me; now, my foes tell me plainly, I am an ass: so

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that, by my foes, sir, I profit in the knowledge of myself; and, by my friends, I am abused. If your four negatives, make your two affirmatives, why, then the worse for my friends, and the better for


foes. Duke. Why, this is excellent!

Clown. By my troth, sir, no ; though it please you to be one of


friends. Duke. Thou shalt not be the worse for me. There's gold.

Clown. But, that it would be double dealing, sir, I would, you could make it another!

Duke. O, you give me ill counsel.

Clown. Put your grace in your pocket, sir, for this once, and let your flesh and blood obey it.

Duke. Well, I will be so much a sinner, to be a double dealer;—there's another.

Clown. Primo, secundo, tertio, is a good play ; and the old saying is, the third pays for all: the triplet, sir, is a good tripping measure: or the bells of St. Bennet, sir, may put you in mind, One, two, three.

Duke. You can fool no more money out of me at this throw: if you will let your lady know, I am here, to speak with her, and bring her along with you, it may awake

my bounty further. Clown. Marry, sir, lullaby to your bounty, till I come again. I go, sir; but I would not have you to think, that my desire of having, is the sin of covetousness; but, as you say, sir, let your bounty take a nap, and I will awake it anon.

Viola. Here comes the man, sir, that did rescue me.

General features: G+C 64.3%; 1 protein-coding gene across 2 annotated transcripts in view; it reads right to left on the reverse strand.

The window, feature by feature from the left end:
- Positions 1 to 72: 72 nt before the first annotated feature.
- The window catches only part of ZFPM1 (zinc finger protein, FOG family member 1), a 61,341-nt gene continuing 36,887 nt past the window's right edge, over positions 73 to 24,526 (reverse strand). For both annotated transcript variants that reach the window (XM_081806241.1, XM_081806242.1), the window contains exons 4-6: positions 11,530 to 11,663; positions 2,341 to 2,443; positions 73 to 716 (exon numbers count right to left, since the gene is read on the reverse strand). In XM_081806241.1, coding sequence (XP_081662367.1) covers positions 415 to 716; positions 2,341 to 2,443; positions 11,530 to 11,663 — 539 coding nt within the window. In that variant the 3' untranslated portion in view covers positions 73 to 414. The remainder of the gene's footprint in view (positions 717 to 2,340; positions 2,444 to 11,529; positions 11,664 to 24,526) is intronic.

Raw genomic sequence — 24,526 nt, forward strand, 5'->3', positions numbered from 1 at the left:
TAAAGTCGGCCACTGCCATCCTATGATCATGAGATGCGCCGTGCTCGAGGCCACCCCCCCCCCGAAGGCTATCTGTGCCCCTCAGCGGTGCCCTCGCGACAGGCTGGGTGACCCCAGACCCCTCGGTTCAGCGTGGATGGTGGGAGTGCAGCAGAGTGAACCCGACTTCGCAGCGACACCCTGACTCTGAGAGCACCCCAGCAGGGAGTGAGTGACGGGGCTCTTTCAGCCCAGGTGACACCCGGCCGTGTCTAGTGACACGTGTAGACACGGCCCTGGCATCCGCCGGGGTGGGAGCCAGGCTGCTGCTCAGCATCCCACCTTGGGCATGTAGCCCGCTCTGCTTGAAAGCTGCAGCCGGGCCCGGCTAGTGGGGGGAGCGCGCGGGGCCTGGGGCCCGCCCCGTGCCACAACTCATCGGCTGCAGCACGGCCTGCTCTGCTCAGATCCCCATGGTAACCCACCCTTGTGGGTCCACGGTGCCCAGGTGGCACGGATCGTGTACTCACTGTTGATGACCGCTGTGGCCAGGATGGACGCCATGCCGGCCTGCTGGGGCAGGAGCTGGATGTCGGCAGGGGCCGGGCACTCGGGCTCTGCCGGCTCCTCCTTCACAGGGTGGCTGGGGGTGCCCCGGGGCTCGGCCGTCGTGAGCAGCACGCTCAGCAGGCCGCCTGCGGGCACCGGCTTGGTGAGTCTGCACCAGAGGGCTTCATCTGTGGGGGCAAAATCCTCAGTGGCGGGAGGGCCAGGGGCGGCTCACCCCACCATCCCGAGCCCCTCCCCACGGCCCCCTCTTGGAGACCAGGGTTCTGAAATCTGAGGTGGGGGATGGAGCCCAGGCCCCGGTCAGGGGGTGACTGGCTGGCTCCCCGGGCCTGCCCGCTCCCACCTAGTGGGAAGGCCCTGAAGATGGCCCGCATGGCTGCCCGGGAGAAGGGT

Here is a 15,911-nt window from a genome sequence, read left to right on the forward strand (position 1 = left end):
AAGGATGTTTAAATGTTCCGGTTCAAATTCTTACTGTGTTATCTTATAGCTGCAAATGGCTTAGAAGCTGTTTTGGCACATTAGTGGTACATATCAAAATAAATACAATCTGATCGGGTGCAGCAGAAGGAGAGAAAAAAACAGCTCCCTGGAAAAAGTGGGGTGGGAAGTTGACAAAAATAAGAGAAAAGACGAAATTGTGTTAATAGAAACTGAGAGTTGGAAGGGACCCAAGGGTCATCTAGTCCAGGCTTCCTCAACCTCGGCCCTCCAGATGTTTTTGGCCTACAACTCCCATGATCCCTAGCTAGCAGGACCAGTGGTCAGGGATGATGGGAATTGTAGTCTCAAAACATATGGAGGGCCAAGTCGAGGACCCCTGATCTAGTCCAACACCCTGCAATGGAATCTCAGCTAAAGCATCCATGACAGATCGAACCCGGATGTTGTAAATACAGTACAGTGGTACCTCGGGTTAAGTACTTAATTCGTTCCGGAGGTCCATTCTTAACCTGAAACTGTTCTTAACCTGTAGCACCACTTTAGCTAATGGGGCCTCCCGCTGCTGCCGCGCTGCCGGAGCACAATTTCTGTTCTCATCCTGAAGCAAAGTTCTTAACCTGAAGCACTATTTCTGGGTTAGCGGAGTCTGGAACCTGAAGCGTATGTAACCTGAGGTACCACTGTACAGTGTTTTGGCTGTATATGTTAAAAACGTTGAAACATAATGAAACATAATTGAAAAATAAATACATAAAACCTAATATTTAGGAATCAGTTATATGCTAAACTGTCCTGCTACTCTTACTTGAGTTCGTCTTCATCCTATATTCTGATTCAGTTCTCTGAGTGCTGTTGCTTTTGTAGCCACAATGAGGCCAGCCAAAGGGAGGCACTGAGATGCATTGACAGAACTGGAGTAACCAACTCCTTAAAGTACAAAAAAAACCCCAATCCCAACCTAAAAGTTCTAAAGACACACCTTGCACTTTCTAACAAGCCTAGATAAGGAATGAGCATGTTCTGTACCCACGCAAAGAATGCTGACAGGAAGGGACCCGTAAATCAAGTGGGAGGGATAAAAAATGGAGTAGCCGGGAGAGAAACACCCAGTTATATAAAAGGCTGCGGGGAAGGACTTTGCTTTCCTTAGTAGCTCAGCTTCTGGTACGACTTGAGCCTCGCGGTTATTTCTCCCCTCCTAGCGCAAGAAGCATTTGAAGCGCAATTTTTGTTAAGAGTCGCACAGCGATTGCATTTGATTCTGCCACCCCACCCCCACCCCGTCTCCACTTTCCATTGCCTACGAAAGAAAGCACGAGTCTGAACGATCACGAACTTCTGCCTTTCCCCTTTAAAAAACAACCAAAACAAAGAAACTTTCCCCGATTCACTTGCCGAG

Duke. That face of his, I do remember well;
Yet, when I saw it last, it was besmear'd
As black as Vulcan, in the smoke of war:
A bawbling vessel was he captain of,
For shallow draught, and bulk, unprizable;
With which, such scathful grapple did he make

With the most noble bottom of our fleet,
That, very envy, and the tongue of loss
Cried fame and honour on him.-What's the matter i

1 Offi. Orsino, this is that Antonio,
That took the Phænix and her freight from Candy;
And this is he, that did the Tiger board,
When your young nephew, Titus, lost his leg:
Here, in the streets, desperate of shame, and state,
In private brabble, did we apprehend him.

Viola. He did me kindness, sir; drew on my side ; But, in conclusion, put strange speech upon me, I know not what 'twas, but distraction.

Duke. Notable pirate! thou salt-water thief! What foolish boldness brought thee to their mercies, Whom thou, in terms so bloody, and so dear, Hast made thine enemies ?

Ant. Orsino, noble sir,
Be pleas’d that I shake off these names you give me:
Antonio never yet was thief, or pirate;
Though, I confess, on base and ground enough,
Orsino's enemy. A witchcraft drew me hither:
That most ungrateful boy there, by your side,
From the rude sea's enrag'd and foamy mouth
Did I redeem ! a wreck, past hope, he was:
His life I gave him.-For his sake,
Did I expose myself, pure for his love,
Into the danger of this adverse town;
Drew to defend him, when he was beset :
Where, being apprehended, his false cunning,
(Not meaning to partake with me in danger)
Taught him to face me out of his acquaintance,
And grew a twenty-years-removed thing,
While one would wink: denied me mine own purse,
Which I had recommended to his use
N : half an hour before,

Viola. How can this be?
Duke. When came he to this town?
Ant. To-day, my lord; and for three months be